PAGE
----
"Honey Pot"

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Project by Transition posted 01-02-2012 08:47 PM 1894 views 2 times favorited 11 comments Add to Favorites Watch

“Honey pot” – Black Walnut with Spalted Maple Rim – a 4 month obsession…

I had a request from a fellow woodworker to make “…a large wooden bowl for those days when I want a nice large bowl of soup or cereal… a nice black walnut bowl, maybe 8 inches wide and about 6 inches deep and would leave any artistic work to you as you’re inspired…”

My self-imposed conditions:
Had to be beautiful, yet functional.
Had to be sturdy enough to take into the shop.
Had to be somewhat masculine in design.

I didn’t much think about the dimensions, but when I chucked the hunk of tree, and started making some measurements, I realized that this was going to hold a lot of soup/cereal!

I decided on a “honey pot” shape for several reasons: It allowed for a sturdy base, it gave a nice big lip for tilting the bowl to get at its contents, and it allowed for a rounded interior so that the bowl would hold its contents when tilted. And a “honey pot” seemed very appropriate for this woodworker!

I turned several bowls but the green Walnut wanted to warped or crack every time!. I decided to experiment with a contrasting ring that I could dry, then fit around the top to tame the warp. I wasn’t successful in taming the warp but I really liked the results.

This piece is 8” diameter x 5” high. The walls are ~1/4” thick gives it some heft, and translates into a bowl that won’t easily tip or move if accidentally bumped as it sits on a workbench. The bowl easily holds 1/2gal (or 2L). The outside is finished with General Finishes Salad Bowl Finish and the inside is finished with General Finishes Woodturners Finish, which has less gloss but was the product General recommended for applications involving high temp liquids.

-- Andrew, Orange County, CA -

11 comments so far

View Gene Howe's profile

Gene Howe

11758 posts in 3909 days

#1 posted 01-02-2012 09:03 PM

Now, that’s a really nice “pot”. Well done, Andrew.
Love the rim, too. The spalting doesn’t concern you as far as contact with food? Dunno, just askin.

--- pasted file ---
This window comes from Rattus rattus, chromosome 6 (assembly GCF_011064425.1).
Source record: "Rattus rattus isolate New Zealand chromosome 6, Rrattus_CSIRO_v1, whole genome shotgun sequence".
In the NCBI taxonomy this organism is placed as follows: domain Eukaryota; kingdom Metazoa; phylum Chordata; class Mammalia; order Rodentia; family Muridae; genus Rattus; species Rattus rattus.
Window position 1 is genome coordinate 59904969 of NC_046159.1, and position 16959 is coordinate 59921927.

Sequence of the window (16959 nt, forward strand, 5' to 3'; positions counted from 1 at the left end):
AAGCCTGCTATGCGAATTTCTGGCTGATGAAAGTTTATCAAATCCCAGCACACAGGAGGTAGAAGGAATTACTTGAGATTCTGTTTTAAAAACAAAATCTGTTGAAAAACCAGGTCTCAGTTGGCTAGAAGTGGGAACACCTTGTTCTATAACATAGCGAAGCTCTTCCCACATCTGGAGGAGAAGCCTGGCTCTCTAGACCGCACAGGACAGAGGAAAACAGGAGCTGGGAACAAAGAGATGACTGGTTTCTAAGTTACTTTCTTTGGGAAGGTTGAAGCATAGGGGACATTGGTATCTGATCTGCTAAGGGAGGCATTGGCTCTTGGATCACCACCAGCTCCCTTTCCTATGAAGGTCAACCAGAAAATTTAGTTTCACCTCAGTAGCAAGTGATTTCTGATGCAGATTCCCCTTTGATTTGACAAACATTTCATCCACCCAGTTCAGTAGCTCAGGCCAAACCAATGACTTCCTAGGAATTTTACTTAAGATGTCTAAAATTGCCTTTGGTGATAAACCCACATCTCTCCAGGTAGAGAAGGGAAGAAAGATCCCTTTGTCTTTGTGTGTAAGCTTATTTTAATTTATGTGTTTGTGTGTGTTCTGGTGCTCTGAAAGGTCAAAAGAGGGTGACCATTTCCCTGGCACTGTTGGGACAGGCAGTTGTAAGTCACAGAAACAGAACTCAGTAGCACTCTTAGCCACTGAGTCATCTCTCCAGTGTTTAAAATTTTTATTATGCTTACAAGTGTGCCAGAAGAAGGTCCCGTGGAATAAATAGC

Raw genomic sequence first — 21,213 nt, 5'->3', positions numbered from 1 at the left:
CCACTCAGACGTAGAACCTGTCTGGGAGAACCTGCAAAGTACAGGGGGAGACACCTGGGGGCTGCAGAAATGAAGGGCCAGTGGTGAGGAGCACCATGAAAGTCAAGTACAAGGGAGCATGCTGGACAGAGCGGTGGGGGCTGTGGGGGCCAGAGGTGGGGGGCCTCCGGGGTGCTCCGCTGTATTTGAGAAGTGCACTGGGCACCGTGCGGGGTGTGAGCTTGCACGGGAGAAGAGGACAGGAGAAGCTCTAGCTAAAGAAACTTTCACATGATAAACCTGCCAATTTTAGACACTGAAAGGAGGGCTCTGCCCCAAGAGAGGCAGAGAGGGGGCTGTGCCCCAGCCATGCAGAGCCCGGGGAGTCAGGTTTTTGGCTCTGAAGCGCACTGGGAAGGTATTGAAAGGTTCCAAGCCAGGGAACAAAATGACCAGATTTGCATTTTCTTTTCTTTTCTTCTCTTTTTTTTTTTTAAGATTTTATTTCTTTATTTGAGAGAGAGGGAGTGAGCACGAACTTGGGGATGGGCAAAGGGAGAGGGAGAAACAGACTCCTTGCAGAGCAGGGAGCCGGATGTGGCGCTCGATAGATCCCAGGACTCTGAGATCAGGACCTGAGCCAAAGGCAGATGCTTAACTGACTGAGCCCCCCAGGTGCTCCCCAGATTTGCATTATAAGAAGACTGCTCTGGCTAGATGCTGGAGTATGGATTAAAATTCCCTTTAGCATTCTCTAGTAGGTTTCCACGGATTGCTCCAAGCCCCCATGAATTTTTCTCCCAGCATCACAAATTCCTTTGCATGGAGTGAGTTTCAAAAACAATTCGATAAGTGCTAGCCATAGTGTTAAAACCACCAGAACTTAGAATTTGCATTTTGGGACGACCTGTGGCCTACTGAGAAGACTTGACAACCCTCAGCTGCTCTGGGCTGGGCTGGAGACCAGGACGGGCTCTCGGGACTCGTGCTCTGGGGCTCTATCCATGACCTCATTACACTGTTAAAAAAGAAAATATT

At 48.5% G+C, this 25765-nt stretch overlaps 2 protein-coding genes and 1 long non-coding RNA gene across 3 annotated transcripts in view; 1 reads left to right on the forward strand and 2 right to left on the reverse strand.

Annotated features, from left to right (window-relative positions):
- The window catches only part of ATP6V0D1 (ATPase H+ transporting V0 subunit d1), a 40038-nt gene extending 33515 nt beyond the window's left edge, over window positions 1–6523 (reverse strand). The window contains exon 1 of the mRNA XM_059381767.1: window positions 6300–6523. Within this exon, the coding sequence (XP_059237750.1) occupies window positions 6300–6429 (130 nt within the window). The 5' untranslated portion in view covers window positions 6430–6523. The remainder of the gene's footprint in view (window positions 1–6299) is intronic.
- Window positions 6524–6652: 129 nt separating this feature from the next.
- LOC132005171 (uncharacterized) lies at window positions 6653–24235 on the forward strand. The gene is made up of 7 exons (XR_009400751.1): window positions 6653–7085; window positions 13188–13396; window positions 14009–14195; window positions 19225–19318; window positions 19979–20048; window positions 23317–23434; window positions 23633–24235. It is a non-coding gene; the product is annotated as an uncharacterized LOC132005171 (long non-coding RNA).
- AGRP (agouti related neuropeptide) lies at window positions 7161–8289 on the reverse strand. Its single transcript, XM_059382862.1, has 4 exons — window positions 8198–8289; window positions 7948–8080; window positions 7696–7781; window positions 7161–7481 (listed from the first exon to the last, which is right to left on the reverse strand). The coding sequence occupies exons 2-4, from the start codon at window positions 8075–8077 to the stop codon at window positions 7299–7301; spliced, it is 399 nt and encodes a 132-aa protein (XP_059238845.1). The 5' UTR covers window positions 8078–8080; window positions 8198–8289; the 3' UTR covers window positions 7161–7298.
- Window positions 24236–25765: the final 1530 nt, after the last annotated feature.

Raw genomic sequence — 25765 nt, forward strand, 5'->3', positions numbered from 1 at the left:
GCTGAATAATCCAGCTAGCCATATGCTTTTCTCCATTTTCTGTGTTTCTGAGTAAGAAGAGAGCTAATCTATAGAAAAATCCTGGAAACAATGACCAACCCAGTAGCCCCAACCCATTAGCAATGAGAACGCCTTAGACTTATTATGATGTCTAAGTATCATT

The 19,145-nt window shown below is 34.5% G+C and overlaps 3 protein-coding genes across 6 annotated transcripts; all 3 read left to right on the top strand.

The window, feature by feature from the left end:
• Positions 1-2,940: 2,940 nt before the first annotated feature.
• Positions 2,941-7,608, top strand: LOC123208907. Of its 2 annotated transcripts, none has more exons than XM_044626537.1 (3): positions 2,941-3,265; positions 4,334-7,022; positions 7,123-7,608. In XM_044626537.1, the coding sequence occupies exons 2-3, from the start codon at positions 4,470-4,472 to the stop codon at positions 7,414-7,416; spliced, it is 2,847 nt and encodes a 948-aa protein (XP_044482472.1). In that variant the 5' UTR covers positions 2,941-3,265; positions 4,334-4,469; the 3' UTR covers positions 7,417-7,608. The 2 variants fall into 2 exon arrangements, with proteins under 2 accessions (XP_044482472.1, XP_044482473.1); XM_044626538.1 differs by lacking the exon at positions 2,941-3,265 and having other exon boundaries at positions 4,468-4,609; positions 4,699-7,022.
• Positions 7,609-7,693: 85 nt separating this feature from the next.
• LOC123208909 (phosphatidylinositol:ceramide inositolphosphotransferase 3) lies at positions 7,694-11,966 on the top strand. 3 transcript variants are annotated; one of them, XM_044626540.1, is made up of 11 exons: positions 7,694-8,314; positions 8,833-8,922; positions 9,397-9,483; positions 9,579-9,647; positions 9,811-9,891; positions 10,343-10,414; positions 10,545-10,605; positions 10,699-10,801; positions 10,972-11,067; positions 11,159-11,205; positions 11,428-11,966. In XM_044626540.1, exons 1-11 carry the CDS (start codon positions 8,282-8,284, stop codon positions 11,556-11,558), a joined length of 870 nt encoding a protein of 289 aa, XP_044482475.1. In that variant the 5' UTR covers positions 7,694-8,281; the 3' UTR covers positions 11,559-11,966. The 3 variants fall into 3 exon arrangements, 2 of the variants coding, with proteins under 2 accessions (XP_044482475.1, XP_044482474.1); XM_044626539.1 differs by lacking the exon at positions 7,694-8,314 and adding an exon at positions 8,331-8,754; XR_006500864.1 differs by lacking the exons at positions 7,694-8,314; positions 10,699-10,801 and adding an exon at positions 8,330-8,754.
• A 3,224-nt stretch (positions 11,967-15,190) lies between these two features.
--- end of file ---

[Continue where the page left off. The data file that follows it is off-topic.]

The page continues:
-- Gene 'The true soldier fights not because he hates what is in front of him, but because he loves what is behind him.' G. K. Chesterton

View naked_wookie's profile


35 posts in 2832 days

#2 posted 01-02-2012 09:06 PM

Now that is a manly cereal bowl. Love the walnut grain such a gorgeous wood.

-- nate.

View Roger's profile


21010 posts in 3285 days

#3 posted 01-02-2012 09:06 PM

that is pure beauty.. the finish and wood combos are very awesome. now, bring on the ice cream

-- Roger from KY. Work/Play/Travel Safe. Keep your dust collector fed. [email protected]

View Transition's profile


340 posts in 3024 days

#4 posted 01-02-2012 11:58 PM

Thanks guys!

@Gene – I would eat out of this bowl. Although I do not claim to be an expert, the spalting does not concern me for several reasons:
  • There’s a pretty heavy “sealing” coat over the piece.
  • I specifically designed the piece such that the spalted rim should only incidentally come into contact with food.
  • Any biologically active material that would come from the spalted wood, would be ingested, which I believe is less likely to cause a problem than breathing it in.
  • Working in the shop, running the chainsaw, and just hiking in the woods, I’ve sucked in, ingested, and touched more wood rot, dust, and associated biologically active material, over a shorter period of time, than would be ingested through food contact with this wood.
  • Any wood product, even if it doesn’t show signs of spalting, is likely to harbor some biologically active material, unless it is somehow pasteurized or chemically treated.
  • Having taken a Microbiology course, and having seen the colorful menagerie that grew from a swipe of the back of my lab partner’s watch, I have come to the realization that we have lots of little nasties around us all the time and probably obsess over the bugs that show themselves.
  • That said – I would always include a warning and the bowl would be used at the owner’s discretion.

-- Andrew, Orange County, CA -

View spanky46's profile


995 posts in 3871 days

#5 posted 01-03-2012 12:20 AM


-- spanky46 -- Never enough clamps...Never enough tools...Never enough time.

View doncutlip's profile


2832 posts in 4037 days

#6 posted 01-03-2012 12:24 AM

Nice looking bowl, good finish on it

-- Don, Royersford, PA

View a1Jim's profile


117711 posts in 4058 days

#7 posted 01-03-2012 01:13 AM

Beautiful ,great job.

View TxBudMan's profile


24 posts in 3285 days

#8 posted 01-03-2012 03:17 AM

Beautiful work.

View Woodbridge's profile


3691 posts in 2899 days

#9 posted 01-03-2012 05:04 AM

beautiful bowl and a great combination of woods.

-- Peter, Woodbridge, Ontario

View Gene Howe's profile

Gene Howe

11758 posts in 3909 days

#10 posted 01-04-2012 07:55 PM

Thanks, Andrew.
You answered my concerns.
It really is a beautiful piece of work.

-- Gene 'The true soldier fights not because he hates what is in front of him, but because he loves what is behind him.' G. K. Chesterton

View Transition's profile


340 posts in 3024 days

#11 posted 01-04-2012 11:21 PM

@Gene – it was a good question. Safety is an important matter. The first time I turned spalted wood, I was not wearing the proper PPE and ended up with an upper respiritory infection that took a month to shake. While I am not overly concerned about ingestion when dealing with sealed wood, I do passionately advise good dust protection while turning. And warning people about the hazards of using wood products is a good idea as people have different reactions.

Another aspect I was concerned about was nut allergies. I always warn people!

-- Andrew, Orange County, CA -

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